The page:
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Best Down Payment Assistance Programs for First Time Buyers

By Brian Kline | October 24, 2020

COVID-19 included, the biggest obstacle to home ownership remains the financing. For most, it’s saving the down payment. Especially if you haven’t owned a home before that builds equity to transfer as the down payment when you upgrade or move to another location (but that’s not a first time buyer). The Millennial Generation is having a particularly difficult time with down payments because their early adult years were badly impacted by the Great Recession that is now well behind us (but now we have COVID).

According to the National Association of Realtors, 87% of first-time buyers think they need 10% or more down to buy a home. The fact is the average down payment for first time buyers is about 6% (many put down less). And a number of programs require no down payment at all.

First Steps for First Time Buyers

Fortunately, there are many down payment assistance programs that can help first time buyers. If you are a first time buyer and are having trouble raising the down payment, the next most important thing you can do is keep your credit score in good shape or repair it if it’s damaged. The other important ingredient is having a work history demonstrating reliability.

Something else that people need to be aware of is that being a “first time buyer” doesn’t mean you’ve never owned a home before. HUD officially defines a first time buyer as:

  • An individual who has had no ownership in a principal residence during the 3-year period ending on the date of purchase of the property. This includes a spouse (if either meets the above test, they are considered first-time homebuyers).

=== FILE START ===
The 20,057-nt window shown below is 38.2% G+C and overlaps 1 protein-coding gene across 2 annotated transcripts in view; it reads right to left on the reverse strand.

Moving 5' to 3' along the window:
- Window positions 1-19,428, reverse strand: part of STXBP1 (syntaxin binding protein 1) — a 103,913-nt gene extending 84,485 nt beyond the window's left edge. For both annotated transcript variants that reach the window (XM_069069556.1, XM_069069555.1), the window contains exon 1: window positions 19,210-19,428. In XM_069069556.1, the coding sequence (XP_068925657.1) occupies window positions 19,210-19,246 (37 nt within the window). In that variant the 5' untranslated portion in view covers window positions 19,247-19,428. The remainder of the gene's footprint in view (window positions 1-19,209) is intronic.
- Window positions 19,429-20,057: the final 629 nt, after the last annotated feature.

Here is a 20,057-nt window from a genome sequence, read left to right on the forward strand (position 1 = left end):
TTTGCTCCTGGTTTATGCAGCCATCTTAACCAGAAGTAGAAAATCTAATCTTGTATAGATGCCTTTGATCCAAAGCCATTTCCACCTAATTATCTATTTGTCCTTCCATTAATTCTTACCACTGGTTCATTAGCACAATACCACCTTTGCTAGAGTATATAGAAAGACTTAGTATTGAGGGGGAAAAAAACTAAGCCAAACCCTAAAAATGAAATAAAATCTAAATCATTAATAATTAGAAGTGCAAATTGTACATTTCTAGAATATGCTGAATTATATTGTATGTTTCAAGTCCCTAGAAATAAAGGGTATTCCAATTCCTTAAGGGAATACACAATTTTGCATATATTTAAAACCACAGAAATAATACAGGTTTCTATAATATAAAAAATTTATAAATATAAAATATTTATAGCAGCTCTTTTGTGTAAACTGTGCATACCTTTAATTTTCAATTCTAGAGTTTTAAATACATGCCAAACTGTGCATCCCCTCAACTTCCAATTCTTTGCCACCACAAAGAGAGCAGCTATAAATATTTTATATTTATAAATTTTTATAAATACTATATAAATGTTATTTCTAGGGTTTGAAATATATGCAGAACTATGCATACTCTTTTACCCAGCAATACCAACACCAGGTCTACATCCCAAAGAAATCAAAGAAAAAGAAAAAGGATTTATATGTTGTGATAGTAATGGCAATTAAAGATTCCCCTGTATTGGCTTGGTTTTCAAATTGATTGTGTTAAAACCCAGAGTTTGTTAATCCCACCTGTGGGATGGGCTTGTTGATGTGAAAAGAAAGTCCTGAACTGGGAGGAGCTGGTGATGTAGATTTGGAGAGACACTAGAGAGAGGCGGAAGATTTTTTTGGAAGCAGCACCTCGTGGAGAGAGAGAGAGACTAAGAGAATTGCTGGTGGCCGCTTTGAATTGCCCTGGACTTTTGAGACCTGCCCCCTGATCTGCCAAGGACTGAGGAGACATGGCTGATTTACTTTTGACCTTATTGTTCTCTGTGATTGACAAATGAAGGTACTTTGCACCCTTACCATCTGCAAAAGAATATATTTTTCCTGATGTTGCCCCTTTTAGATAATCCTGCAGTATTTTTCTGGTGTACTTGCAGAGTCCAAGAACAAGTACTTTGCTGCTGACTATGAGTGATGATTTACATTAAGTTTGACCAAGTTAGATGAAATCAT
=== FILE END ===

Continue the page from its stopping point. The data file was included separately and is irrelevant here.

• A single parent who has only owned with a former spouse while married.
  • An individual who is a displaced homemaker and has only owned with a spouse.
  • An individual who has only owned a principal residence that is not permanently affixed to a permanent foundation in accordance with applicable regulations.
  • An individual who has only owned a property that was not in compliance with state, local, or model building codes and which cannot be brought into compliance for less than the cost of constructing a permanent structure.

First Time Buyer Programs Range From Basic to Truly Unique

There are more than 2,500 homebuyer programs available across the country. These can be as unique as the homebuyers and communities served. If you are working with a good real estate agent, she/he should be able to share information about local programs. You also want to check for employee programs and nonprofits. Besides low or no down payment requirements, be sure to ask about below-market interest rates, reduced closing costs/fees, and no mortgage insurance requirements.

Widely available down payment assistance programs at the national level include: